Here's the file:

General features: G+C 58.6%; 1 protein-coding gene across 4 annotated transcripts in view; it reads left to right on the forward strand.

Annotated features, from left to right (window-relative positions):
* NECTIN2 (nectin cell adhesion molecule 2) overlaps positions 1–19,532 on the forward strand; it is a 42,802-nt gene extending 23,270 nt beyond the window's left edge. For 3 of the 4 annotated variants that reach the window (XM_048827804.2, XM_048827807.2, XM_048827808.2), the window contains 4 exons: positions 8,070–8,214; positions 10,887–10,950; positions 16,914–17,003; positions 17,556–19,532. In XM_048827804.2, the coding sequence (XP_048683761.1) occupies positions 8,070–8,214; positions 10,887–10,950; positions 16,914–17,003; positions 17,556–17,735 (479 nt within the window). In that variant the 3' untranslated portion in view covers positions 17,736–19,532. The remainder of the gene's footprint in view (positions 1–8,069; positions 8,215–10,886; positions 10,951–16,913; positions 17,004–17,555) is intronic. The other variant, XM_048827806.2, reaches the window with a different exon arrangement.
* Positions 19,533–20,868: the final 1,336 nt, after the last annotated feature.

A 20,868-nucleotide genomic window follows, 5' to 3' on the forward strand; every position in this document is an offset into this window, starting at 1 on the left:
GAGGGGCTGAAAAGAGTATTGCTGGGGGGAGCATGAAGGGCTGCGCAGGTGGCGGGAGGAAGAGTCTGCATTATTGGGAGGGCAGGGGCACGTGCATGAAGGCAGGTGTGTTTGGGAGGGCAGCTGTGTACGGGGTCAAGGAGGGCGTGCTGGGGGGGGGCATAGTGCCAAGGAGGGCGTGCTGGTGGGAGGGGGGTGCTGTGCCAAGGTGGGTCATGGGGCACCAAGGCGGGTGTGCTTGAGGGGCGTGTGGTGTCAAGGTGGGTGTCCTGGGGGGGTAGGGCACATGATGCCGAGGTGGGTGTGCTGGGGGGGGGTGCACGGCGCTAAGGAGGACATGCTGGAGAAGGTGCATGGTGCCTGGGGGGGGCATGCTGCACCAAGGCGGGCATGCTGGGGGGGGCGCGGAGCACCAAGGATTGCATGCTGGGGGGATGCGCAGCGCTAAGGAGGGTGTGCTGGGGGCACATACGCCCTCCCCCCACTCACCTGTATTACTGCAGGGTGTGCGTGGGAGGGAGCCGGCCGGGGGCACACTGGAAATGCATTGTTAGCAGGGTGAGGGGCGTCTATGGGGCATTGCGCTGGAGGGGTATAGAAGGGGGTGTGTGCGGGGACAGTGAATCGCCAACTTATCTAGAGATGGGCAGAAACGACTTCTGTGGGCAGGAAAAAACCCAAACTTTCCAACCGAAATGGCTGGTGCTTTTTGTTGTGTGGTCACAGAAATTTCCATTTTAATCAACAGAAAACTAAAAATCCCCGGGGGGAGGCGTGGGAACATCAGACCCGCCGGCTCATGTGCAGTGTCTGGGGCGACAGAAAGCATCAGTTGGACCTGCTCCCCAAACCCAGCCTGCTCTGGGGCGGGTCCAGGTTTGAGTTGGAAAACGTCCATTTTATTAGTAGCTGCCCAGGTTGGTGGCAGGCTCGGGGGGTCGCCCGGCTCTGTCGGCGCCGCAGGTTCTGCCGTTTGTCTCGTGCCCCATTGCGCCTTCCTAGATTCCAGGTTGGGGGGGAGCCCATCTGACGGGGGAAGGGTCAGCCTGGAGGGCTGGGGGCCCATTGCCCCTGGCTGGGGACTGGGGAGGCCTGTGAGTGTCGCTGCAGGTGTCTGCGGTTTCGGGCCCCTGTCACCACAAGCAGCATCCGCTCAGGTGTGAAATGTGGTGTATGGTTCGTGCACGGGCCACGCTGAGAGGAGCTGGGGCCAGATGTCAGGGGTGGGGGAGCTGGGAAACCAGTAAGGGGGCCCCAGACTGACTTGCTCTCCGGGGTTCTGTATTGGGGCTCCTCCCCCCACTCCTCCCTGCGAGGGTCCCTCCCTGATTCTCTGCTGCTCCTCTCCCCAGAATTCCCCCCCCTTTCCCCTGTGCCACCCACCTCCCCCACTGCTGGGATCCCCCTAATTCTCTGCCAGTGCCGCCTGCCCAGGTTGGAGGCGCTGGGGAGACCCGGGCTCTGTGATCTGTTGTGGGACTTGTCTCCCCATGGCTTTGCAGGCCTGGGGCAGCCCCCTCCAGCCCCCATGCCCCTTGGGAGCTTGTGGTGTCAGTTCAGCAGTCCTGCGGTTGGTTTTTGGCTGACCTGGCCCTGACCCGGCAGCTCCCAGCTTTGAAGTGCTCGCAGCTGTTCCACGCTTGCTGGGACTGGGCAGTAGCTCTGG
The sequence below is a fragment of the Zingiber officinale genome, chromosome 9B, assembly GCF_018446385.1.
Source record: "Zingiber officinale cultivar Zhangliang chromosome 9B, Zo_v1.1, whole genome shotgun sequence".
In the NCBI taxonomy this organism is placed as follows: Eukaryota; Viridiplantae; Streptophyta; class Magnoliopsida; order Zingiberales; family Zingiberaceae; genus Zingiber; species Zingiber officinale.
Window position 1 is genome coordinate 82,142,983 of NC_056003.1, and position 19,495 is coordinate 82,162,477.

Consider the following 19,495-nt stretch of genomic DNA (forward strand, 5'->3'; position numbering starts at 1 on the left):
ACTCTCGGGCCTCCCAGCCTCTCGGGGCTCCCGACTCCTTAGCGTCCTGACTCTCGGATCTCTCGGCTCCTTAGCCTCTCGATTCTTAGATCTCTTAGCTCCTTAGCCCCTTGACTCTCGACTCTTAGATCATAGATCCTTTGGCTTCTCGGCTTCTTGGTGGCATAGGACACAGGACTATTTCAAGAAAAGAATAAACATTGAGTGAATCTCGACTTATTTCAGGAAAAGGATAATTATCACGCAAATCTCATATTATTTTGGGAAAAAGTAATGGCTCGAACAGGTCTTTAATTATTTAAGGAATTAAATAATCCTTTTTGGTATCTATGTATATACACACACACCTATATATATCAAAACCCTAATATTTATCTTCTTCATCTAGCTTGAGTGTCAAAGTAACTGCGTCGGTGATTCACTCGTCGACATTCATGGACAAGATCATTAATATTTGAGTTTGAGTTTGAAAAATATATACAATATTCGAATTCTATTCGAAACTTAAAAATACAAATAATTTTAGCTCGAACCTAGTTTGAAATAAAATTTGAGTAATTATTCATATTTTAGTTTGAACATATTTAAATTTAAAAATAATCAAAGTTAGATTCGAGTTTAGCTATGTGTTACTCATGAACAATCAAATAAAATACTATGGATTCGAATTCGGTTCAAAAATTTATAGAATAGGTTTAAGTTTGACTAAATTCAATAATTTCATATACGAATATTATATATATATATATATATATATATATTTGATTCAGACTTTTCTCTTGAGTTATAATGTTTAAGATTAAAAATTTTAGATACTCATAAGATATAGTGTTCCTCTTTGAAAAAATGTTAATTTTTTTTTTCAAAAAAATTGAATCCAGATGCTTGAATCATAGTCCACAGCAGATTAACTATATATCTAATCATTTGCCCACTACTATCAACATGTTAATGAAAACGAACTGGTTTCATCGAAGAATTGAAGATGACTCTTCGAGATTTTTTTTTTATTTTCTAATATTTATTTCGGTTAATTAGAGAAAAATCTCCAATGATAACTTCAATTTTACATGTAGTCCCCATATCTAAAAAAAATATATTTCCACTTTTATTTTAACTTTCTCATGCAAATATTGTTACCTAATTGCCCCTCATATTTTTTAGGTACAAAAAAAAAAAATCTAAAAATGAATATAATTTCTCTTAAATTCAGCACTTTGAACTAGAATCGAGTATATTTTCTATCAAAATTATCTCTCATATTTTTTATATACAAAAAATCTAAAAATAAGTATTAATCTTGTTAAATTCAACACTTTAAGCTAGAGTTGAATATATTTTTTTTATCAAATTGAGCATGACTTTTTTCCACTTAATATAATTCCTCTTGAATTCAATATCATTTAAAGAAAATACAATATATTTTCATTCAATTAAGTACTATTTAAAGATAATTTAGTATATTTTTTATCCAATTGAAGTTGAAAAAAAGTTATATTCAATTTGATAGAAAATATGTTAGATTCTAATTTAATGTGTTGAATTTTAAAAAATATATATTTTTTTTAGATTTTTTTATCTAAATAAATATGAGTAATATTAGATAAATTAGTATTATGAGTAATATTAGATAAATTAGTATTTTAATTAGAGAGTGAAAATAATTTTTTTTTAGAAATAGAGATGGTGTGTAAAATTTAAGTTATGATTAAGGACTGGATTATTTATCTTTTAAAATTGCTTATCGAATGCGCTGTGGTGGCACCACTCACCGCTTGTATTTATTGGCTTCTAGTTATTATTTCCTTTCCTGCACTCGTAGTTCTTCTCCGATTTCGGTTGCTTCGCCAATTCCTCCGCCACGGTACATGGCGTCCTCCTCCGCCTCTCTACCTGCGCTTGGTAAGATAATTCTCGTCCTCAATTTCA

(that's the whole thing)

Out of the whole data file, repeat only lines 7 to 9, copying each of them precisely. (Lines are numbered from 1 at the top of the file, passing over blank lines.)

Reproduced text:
The sequence below is a fragment of the Zingiber officinale genome, chromosome 9B, assembly GCF_018446385.1.
Source record: "Zingiber officinale cultivar Zhangliang chromosome 9B, Zo_v1.1, whole genome shotgun sequence".
In the NCBI taxonomy this organism is placed as follows: Eukaryota; Viridiplantae; Streptophyta; class Magnoliopsida; order Zingiberales; family Zingiberaceae; genus Zingiber; species Zingiber officinale.